I’m now retired and pretty well versed in the DSM history, but that’s latter-day learning. I acquired used copies of the DSM II, III, IIIR, and IV that I bought and read as part of writing this blog. I get why it happened, what it was intended to be, what it became. I can explain and calculate kappa. I think Dr. Spitzer and Frances did some amazing things and have included them both in my pantheon of thinkers. But I still see patients and I can’t actually recall the DSM explicitly coming to mind when I’m in the clinic, even now. It’s an academic exercise for me, created to write this blog about the perversion of science in modern psychiatry, but the DSMs themselves are experience-distant from my doctor self. That’s just the way it is and always has been. I have lots of old friends who are Social Workers, Psychologists, Pastoral Counsellers, Biological Psychiatrists, etc. and have some new ones made in the course of writing this blog. I respect them all as clinicians and I think it goes the other way. I remain a part of the psychoanalytic community, but am hardly the cardboard Freudian I read about. The mind brain dichotomy lives in my head. I still go for bio-psycho-social as a model. I’m a decent Neurologist when the need arises. I’m sure I’m a different clinician than I was in 1980, but the DSM had no part that I know of in that. I write this paragraph in celebration of feeling somewhat liberated by this reading to be the mental health mongrel I really am.
A methodology with zero clinical validity
The DSM’s repertories of “disorders” and “dysfunctions” only furnish psychical or mental suffering with surface level clichés. There is no branch of medicine in which a practitioner would diagnose an illness founded solely on the manifest expression of a symptom. Since information provided by regular patterns (invariances) are avoided on principle, surface descriptions are multiplied: this so-called “Evidence Based Medicine,” which claims to favor evidence in pursuit of greater effectiveness, reveals its true goal by limiting clinical explorations to the most superficial evidence, and by mixing up elements of otherwise heterogeneous orders (particularly the clinical and moral): take for example the comment by Dr. Roger Misès about “behavioral problems, “ which he refers to as “incivility” cum illness.
The result is an inflation of “disorders,” an inflation which corroborates the aforementioned absence of scientificity, since an authentic scientific initiative enables us to delimit a large variety of manifestations to a few clinical types whose number has been reduced. From the 106 pathologies listed in the version from 1952, the DSM’s current version now identifies 410 “disorders.” DSM-V, which is currently being developed, should log at least twenty-some additional categories. In terms of mental pathology, it has constructed various “false positives” whose sole beneficiaries would appear to be the pharmaceutical companies. What is more, this inflation is nurturing the birth of catchall concepts that justify sometimes dangerous and stigmatizing treatments for children.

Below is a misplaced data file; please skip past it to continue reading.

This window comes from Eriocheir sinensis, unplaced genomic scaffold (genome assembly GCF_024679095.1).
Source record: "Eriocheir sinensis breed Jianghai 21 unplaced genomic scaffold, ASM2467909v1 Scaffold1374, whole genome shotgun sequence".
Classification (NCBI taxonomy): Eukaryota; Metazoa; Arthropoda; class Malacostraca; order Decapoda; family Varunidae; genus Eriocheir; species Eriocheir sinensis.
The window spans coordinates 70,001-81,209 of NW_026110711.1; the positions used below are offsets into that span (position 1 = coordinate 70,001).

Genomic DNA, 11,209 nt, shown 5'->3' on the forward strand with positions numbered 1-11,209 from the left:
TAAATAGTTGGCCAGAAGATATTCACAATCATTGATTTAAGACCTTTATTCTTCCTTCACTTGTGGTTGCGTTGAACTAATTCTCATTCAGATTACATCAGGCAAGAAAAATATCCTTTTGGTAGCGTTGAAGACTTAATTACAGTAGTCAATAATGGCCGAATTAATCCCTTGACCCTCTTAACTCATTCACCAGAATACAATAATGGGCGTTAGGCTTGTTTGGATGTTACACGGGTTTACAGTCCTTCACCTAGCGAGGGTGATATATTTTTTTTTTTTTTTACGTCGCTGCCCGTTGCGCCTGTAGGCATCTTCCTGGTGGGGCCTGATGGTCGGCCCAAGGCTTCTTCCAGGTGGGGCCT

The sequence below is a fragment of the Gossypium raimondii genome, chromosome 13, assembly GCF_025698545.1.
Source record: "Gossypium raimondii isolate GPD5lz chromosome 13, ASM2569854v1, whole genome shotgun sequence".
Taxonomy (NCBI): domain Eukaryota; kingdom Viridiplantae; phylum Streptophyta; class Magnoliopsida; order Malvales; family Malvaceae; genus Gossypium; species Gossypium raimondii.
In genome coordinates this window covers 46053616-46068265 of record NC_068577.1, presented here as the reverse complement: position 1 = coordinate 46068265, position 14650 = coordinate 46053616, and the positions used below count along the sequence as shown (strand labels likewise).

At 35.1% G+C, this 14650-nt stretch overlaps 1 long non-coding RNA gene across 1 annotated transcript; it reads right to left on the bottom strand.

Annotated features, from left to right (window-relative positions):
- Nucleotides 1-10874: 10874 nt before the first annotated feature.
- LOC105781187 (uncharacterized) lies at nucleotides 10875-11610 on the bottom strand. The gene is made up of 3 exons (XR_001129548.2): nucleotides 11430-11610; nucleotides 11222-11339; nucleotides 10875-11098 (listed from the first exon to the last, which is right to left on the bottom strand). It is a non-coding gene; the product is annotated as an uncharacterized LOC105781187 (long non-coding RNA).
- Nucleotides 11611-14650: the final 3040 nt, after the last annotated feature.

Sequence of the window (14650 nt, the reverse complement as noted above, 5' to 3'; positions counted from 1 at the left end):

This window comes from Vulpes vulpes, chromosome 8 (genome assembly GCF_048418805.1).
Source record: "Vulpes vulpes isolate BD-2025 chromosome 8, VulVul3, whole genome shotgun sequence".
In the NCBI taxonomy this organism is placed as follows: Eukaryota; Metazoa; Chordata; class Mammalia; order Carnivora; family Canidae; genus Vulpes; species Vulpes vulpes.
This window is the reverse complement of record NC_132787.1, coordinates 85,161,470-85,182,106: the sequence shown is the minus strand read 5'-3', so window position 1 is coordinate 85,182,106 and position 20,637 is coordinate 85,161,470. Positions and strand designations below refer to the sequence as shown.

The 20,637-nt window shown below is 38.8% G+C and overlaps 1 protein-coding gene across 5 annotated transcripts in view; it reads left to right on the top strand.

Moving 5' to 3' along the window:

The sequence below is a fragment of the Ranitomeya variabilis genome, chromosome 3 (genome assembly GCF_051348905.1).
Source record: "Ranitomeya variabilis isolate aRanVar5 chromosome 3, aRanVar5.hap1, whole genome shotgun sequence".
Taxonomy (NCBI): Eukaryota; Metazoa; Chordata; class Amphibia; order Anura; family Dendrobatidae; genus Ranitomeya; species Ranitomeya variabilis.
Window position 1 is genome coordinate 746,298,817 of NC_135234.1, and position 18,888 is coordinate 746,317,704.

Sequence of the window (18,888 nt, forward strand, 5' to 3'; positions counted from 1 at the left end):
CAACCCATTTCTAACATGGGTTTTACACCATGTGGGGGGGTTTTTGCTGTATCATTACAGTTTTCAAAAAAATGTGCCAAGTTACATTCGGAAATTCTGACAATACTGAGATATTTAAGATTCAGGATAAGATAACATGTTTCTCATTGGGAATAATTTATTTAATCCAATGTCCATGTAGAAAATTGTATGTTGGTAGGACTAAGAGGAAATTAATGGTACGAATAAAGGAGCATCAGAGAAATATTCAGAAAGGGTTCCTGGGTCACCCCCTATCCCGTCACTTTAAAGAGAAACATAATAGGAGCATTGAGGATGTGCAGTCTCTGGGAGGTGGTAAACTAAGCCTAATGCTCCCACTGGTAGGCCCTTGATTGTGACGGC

In prior versions of the DSM, a clinical category as constant as hysteria, witnessed to by the experience of Antiquity even, was deleted. In similar fashion, neurosis has no longer been included since 1980, although homosexuality would have to wait until 1987 to no longer be viewed as a mental illness; the date when, paradoxically enough, sexuality itself lost its status…All this leaves us with the idea that these statistics refer more to American culture, its norms and its fashions, even as the DSM’s psychopathological categories reveal their international ambitions. Indeed the WHO plans to impose the application of the ICD on a global scale within the next few years.
As for the planned DSM-V of the future, new and entirely dimensional categories are being invented, based on the amplitude of the manifestations it deems pathological, such as “hypersexuality disorder” and “coercive paraphilia disorder.” Even more troubling still, the addition of “predictive factors” as portents of “future disorders.” Each of us will thus potentially be ill and thus candidates for preventative treatment. The pinnacle of this vertigo-inducing inflation is no doubt reached with the invention of “risk syndromes” such as “psychotic risk syndrome,” which goes from prevention to prediction by calling for the systematic prescription of psychotropic medications at non-negligible doses for adolescents who are deemed atypical. And all this despite the fact that no field test has even shown its usefulness. Such an expansion of pathology might even be deemed against Human Rights.